Reading Recs for the Year Ahead

We asked a few of the women who wear our bust-friendly shirts what books they would recommend to other women setting goals in 2018. Read their thoughtful replies, plus a review of our own book recommendation, below.

The Gratitude Diaries by Janice Kaplan. "A wonderfully inspiring book that helps us focus on the small details that we overlook when evaluating our lives." Candy Gould, Personal Color and Style Consultant, House of Colour Manhattan

The On-Purpose Business Person: Doing More of What You Do Best More Profitably by Kevin McCarthy.  "It shows you how to blend the professional and personal lives, especially since they overlap at times." Sandi Webster, Managing Director and Co-Founder, C2G Partners

Made to Stick by Chip and Dan Heath. "I've been using [this book] in my classes for years. How to speak so that people will remember what you’ve said. Very accessible, useful." Barbara Mink, Communications Professor and Artist

The Nightingale of Mosul by Susan Luz. "A memoir based on a life of dedication, sacrifice and adventure that really struck a chord for me." Barbara Graveline, Co-Founder and Designer, Nodding Bur Originals

When Breath Becomes Air by Paul Kalanthi. "It has the most profound meaning and helped me understand the point of life is not happiness, but striving." Danna R., medical professional


If some of your goals are a little too familiar to the ones you've set before, then we highly recommend Tasha Eurich's book Insight: Why We're Not as Self-Aware as We Think, and How Seeing Ourselves Clearly Helps Us Succeed at Work and in Life.



In a book dense with suggestions, here are two tools that jumpstarted my (founder Darlene Campbell's) new year:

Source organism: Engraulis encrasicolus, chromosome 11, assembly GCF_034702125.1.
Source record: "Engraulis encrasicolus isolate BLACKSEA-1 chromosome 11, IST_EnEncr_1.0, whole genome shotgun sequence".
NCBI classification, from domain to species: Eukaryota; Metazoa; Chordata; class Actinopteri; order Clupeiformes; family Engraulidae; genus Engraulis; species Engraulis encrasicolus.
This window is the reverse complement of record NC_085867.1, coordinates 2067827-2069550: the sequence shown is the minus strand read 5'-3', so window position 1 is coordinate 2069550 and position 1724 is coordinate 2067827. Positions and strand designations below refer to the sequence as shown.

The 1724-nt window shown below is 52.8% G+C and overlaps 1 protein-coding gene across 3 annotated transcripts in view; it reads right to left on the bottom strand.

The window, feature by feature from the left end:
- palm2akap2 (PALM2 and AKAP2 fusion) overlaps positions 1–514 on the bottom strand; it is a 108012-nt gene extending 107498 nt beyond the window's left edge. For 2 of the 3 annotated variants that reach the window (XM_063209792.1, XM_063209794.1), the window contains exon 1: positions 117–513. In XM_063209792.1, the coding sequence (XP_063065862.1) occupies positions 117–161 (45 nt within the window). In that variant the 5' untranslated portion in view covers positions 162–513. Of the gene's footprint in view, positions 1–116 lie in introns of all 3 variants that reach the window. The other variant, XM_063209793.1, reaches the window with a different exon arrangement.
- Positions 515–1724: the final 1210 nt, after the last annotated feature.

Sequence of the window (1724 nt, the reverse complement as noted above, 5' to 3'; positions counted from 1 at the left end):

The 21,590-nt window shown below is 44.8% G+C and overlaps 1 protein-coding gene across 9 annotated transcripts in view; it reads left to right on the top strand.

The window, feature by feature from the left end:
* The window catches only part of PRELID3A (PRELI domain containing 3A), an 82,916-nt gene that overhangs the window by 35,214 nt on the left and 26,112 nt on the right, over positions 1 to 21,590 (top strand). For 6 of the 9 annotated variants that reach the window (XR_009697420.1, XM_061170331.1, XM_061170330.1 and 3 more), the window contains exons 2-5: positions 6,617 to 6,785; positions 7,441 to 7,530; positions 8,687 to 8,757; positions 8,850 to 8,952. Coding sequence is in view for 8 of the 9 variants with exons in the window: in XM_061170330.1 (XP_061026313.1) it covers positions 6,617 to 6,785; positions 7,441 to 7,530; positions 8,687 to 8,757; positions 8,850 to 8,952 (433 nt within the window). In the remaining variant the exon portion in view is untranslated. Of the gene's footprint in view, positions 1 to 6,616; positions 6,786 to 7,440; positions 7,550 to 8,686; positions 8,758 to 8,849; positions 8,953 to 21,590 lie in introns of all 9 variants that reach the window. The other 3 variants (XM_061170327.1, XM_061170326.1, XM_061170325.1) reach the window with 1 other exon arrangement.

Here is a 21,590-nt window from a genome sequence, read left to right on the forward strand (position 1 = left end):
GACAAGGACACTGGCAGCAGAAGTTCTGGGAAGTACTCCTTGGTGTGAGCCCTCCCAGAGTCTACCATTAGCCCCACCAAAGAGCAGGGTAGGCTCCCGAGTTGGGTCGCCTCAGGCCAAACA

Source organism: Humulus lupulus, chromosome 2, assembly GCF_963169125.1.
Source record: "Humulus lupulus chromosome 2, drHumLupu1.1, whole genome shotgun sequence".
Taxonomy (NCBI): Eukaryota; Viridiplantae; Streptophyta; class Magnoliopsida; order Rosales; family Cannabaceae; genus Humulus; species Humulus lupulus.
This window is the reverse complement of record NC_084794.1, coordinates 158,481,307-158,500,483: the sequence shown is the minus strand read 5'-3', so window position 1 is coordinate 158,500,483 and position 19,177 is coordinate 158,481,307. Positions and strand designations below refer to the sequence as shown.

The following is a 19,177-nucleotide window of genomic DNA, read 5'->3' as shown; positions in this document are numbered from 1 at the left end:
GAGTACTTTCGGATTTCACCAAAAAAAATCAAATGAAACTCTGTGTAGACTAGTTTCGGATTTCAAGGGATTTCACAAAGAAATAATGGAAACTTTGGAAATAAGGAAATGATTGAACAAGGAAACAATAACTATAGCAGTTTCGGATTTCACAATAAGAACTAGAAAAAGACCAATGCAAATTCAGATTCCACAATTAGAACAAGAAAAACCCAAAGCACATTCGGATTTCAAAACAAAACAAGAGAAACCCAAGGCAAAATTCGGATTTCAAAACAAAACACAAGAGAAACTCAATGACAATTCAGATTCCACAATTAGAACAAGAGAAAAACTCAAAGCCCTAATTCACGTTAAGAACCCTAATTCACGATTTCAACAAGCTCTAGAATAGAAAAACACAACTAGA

First, “expressive writing”--narrating both the facts and feelings surrounding an event–helps us make sense of our emotions and the experience. On the other hand, merely venting can cause self-absorption.

Second, asking "what not why" helps us make plans and understand ourselves. For example, asking “What do I really want?” moves us forward, while asking "Why am I like this?" keeps us stuck.

Inward understanding is only half of self-awareness. The other half requires understanding how others see us. Fortunately, this doesn't require listening to everyone's opinion of us. Instead, Eurich urges her readers to find "loving critics" (as opposed to  "unloving critics" or "uncritical lovers") who:

  • want us to be successful
  • have seen the behavior for which we need feedback and know what success looks like
  • are willing and able to be completely honest with us.

Most of us dread receiving negative feedback, and Eurich includes helpful tips for processing the information. My favorite: self-affirmations before receiving threatening feedback can innoculate you from feeling limited by it. For example, telling yourself that you're great at resolving conflicts a few minutes before your boss tells you that you need to be more assertive will help you feel like you can improve.

Finally, Eurich's chapter on dealing with others who are delusional is worth the price of the book. The good news is that you can stay sane no matter who you work with!

What books do you recommend for the year ahead?